You can access your super as a lump sum or as an income stream.
Aged 55–64 and still working
You can access your super as an income stream to top up your salary, but you cannot access it as a lump sum. You can receive a maximum of 10% of your super account balance each year.
Aged under 55
You can access your super early only in certain circumstances, including:
- if you need the money to pay for medical treatment, or transport to and from medical treatment for yourself or a dependant
- if you need the money for home loan repayments to prevent the bank selling your house to pay off the debt (foreclosure)
- if you have to make home modifications for your disability
- if you need to pay palliative care, funeral, burial or cremation costs
- if you have a terminal illness with a life expectancy of two years or less
- if you are unable to ever return to work
- if you have been receiving a Centrelink payment for 26 weeks continuously and you cannot pay your living expenses.
To access super early, you will need to apply to the Department of Human Services or directly to your super fund, depending on why you are applying. There are also tax issues to consider. To find out more, download our fact sheet on superannuation and cancer, or call Cancer Council 13 11 20.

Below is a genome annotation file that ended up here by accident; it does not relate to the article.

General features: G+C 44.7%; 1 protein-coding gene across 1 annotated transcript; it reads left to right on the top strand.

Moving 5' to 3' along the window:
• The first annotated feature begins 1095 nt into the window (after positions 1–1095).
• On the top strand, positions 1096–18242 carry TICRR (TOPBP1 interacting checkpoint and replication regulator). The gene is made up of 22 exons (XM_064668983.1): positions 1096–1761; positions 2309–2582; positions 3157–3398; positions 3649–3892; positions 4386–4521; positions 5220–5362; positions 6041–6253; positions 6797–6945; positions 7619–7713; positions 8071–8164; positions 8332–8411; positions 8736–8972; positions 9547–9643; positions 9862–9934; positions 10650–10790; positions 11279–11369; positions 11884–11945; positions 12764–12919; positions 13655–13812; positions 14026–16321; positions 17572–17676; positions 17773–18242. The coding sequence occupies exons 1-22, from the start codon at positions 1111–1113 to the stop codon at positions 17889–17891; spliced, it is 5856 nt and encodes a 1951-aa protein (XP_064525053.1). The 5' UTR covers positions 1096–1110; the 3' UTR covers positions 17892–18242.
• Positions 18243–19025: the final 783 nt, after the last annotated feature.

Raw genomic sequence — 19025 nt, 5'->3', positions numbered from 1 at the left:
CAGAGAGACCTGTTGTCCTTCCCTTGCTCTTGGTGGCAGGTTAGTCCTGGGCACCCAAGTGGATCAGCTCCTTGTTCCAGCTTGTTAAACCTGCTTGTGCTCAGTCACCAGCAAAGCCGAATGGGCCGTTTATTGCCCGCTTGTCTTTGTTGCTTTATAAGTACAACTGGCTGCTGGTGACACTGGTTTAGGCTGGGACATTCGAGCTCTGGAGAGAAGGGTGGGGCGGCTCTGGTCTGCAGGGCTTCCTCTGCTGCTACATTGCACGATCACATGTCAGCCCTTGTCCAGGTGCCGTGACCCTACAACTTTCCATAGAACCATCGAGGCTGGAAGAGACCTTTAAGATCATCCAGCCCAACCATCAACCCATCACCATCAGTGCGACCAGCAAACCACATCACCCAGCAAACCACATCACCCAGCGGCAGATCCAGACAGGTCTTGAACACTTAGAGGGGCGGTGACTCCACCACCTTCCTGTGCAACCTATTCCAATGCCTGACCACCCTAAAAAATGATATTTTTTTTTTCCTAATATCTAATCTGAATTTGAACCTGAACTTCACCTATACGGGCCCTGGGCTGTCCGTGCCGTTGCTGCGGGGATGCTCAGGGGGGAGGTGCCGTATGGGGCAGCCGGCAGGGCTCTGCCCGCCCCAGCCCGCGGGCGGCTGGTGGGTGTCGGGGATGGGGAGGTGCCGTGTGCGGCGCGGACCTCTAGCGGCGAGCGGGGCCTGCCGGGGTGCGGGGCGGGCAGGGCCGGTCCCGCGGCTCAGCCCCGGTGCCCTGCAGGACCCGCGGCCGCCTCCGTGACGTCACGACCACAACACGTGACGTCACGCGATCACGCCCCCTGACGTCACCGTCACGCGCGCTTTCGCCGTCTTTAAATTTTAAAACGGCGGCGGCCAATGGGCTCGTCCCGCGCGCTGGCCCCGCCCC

Super, insurance and terminal illness
Many people have various types of insurance automatically attached to their super accounts. The premiums for this insurance are often deducted directly from the super’s lump sum (preserved amount). If you withdraw all your super, you will no longer be up to date with the insurance premiums, so your insurance cover may be cancelled.
People accessing super early because of a terminal illness might also be able to claim on their super’s life insurance. However, this insurance may use a different time frame to the super. The law allows people to withdraw all their super if life expectancy is two years or less. Many life insurance policies allow payouts only when life expectancy is one year or less. If someone has already withdrawn all their super, they may no longer be covered by the life insurance and might not be able to make a claim.
Before you decide to access your super early, make sure you have investigated the impact on your insurance entitlements. You may be able to leave some of your super in the fund so the insurance premiums continue to be paid. If you are in any doubt, talk to your insurer or to a financial planner.
Property and other assets
You may be able to sell an asset, such as a house, car or investments, to give you more cash to meet expenses or repay debts. It’s a good idea to speak to a financial planner about which assets to try to keep and which to sell or convert into cash. If you are considering selling an asset, such as property or shares, or cashing in superannuation or other similar policies, make sure you get advice that explains tax issues and maximises your return.